Our warm "salad" of cauliflower florets and grilled scallops was perhaps the highlight of the evening. The scallops were every bit as soft and succulent as we have come to expect here in Tokyo, lightly seasoned to allow their inherent sweetness to shine through. More remarkable, though, was just how good the cauliflower tasted. Fresh from the field, with the slight bitterness of springtime -- but at the same time with a hint of subtle sweetness -- it was a wonderful reminder of just how good this vegetable can be (and a rebuff to the bland, mealy starchiness that it all too often is). A scattering of al dente farfalle was balanced by the slight piquancy of the chopped black olives in the sauce.

The provenance of many of the vegetables is listed on the menu -- Saitama for the cauliflower -- but the individual farmers (and it is they who deserve the most praise) are not named. For the seafood, though, we can thank a Mr. Kido, down in Amakusa, on the west coast of Kyushu. On the basis of our fish course, he deserves the plaudits. The filet of delicate, white-meat umitanago (known in English as Temminck's surf perch) was delectable, albeit pan fried slightly too crisply on its outer surface. This was arranged with slices of meaty hakureidake mushrooms on top of long, green wakegi spring onions that had been sauteed until they were almost crisp. Underlying all was a mustard-vinegar sauce reminiscent of thick, savory gravy.

Do not arrive here expecting London-size portions. Everything is calibrated to Tokyo appetites, especially the minimalist cheese plate -- small dabs of three different cheeses that were just sufficient to help down our last glass of wine. But our dessert was a visual treat. A tall cone of dark, bitter chocolate filled with thick white whipped cream in which morsels of organic mandarin lurked, next to a sable "millefeuille" (more like a biscuit sandwich) containing strawberries enrobed in a lime-flavored cream.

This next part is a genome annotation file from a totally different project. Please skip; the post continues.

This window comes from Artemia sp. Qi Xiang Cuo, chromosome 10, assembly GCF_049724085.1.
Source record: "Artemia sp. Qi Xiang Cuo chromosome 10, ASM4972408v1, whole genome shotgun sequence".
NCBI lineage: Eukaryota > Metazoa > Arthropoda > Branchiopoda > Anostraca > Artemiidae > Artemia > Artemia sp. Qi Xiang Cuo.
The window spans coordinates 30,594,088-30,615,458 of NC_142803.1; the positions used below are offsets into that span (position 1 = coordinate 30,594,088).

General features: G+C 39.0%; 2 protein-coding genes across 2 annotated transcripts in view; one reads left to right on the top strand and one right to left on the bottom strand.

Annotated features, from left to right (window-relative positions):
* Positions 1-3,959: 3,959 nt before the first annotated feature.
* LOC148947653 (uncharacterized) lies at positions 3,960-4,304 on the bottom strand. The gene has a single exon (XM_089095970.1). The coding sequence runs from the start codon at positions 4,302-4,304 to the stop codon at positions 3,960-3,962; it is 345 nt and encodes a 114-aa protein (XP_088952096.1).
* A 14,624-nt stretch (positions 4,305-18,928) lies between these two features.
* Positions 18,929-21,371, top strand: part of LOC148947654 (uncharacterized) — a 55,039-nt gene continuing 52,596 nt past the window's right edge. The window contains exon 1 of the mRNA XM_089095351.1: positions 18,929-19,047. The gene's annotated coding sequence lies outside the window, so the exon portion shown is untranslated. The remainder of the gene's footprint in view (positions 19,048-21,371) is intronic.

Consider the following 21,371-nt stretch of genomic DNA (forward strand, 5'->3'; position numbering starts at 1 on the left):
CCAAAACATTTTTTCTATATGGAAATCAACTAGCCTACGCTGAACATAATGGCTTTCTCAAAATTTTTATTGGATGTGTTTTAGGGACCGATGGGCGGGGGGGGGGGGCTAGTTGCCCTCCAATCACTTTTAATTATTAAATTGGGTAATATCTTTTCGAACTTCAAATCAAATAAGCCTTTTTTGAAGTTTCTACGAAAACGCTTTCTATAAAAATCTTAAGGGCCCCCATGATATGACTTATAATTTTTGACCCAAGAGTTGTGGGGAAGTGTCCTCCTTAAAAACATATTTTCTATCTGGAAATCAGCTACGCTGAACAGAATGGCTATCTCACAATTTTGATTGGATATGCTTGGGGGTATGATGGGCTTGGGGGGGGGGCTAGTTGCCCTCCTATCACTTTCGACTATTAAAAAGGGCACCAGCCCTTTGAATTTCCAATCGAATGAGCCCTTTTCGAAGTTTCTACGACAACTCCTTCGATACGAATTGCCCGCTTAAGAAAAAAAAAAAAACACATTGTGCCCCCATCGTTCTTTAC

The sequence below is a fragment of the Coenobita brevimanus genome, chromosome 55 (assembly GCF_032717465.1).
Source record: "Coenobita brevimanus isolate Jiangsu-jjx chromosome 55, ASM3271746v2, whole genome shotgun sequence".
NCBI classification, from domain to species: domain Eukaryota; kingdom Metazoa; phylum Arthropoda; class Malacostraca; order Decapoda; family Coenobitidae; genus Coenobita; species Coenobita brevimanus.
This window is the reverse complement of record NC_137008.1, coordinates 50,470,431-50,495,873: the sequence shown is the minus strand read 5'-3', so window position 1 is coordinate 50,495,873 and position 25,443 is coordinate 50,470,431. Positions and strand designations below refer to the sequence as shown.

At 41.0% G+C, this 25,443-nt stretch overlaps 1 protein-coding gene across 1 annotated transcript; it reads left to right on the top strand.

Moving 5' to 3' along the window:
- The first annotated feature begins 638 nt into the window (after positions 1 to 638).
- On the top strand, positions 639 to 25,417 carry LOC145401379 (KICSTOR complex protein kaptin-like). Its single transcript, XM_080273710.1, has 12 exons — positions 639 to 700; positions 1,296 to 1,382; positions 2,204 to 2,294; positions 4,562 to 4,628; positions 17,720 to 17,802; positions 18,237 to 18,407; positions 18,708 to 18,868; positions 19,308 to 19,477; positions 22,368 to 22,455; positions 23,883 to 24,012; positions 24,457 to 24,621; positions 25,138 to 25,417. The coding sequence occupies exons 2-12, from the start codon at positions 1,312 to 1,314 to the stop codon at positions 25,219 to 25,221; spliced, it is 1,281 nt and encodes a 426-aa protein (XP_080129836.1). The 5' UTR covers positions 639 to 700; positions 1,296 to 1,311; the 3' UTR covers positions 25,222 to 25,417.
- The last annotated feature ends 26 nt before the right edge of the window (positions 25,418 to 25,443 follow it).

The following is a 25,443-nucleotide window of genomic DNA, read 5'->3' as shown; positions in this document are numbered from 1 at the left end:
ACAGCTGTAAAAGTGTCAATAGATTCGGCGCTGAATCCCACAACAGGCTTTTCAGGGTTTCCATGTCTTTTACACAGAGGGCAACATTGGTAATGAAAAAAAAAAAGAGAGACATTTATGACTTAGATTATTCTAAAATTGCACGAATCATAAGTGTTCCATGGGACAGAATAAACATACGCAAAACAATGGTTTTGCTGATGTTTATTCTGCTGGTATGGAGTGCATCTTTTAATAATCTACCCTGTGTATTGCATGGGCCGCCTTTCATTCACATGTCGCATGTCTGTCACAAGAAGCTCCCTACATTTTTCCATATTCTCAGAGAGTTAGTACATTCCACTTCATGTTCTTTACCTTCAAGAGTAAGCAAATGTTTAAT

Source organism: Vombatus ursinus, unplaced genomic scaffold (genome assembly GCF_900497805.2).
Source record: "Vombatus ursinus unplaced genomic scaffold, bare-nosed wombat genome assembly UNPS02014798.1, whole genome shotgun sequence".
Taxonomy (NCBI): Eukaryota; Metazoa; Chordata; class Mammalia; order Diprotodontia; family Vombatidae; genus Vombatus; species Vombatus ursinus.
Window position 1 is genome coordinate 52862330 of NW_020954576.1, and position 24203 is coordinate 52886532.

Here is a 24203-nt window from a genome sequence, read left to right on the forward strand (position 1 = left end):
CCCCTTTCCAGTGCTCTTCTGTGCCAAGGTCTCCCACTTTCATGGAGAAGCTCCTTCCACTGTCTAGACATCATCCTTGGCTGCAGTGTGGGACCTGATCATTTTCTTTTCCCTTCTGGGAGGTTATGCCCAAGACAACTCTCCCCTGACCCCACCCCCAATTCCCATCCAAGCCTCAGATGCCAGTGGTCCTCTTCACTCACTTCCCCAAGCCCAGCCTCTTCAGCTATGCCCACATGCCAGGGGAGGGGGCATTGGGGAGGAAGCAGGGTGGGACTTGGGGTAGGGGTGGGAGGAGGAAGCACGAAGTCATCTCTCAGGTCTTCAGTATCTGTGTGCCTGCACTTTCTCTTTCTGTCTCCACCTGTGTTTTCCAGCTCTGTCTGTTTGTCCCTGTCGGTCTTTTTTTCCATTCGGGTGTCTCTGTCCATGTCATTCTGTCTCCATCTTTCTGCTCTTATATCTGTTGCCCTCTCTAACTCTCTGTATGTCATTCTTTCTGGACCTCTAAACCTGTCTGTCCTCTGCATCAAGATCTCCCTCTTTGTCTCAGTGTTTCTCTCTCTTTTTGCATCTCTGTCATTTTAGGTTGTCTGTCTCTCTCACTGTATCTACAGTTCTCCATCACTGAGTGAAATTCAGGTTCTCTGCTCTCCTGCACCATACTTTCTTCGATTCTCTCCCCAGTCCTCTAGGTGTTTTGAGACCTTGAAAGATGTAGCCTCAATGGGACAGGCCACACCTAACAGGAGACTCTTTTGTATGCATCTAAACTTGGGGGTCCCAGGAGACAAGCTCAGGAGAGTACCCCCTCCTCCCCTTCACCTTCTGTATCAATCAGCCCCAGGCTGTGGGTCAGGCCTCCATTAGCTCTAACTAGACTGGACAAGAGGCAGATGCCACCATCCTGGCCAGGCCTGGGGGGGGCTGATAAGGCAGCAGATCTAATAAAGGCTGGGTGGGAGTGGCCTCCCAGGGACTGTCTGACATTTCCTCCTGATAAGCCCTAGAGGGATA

There are also after-dinner drinks, grappa or pudding wine, for those who like such pleasures. But ATB is not really a place for lingering once the meal is over. The plain, Scandinavian-look furniture is just too utilitarian, and anyway, they close far too early to permit any sustained self-indulgence. This is, however, just the kind of place you will want to come back to, so you can explore everything on this hugely tempting and satisfying menu.

The Food File is taking a holiday next week and will return on April 11.

Afternoon Tea Baker and Diner
Afternoon Tea The General Store Ginza B1F, 2-3-6 Ginza, Chuo-ku; (03) 5159-1635; www.afternoon-tea.net
Open: Lunch: 11:30 a.m.-2 p.m. (last order); tea: 2-4 p.m. (last order); dinner: 5:30 p.m.-10:30 p.m (last order 9 p.m.). Saturday, Sunday and holidays: lunch and tea as above; dinner: 5:30 p.m.-9 p.m. (last order 8 p.m.). Note: Up to April 1, afternoon tea is not served on weekdays.
Nearest stations: Ginza-Itchome (Yurakucho Line); Yurakucho (JR and Yurakucho lines), Ginza (Ginza, Hibiya and Marunouchi lines)
How to get there:From the Sukiyabashi Crossing (Sony Building), walk along Sotobori-dori in the direction of Yaesu. Turn right just after Printemps department store, then take the first side street on the left. The steps down to Afternoon Baker and Diner are on the left, just after the ABC shoe store.
What works: Tasty modern cuisine in casual, stylish setting.
What doesn't: With a name like that, you'd think they'd have tea pots that pour properly.
Number of seats: 104
BGM: Quiet jazz
Price per head: Lunch: courses from 1,500 yen; dinner: prix-fixe meals at 5,000 yen and 7,000 yen; organic tasting menu at 6,000 yen; also a la carte. Service charge: 10 percent
Drinks: Beer from 700 yen; aperitifs from 700 yen; cocktails from 800 yen; wine 700 yen/glass, from 3,800 yen/bottle.
Credit cards:Most accepted
Language:Japanese/English menu; some English spoken
Reservations: Essential in the evening (but try arriving early or late to see if there's a table free).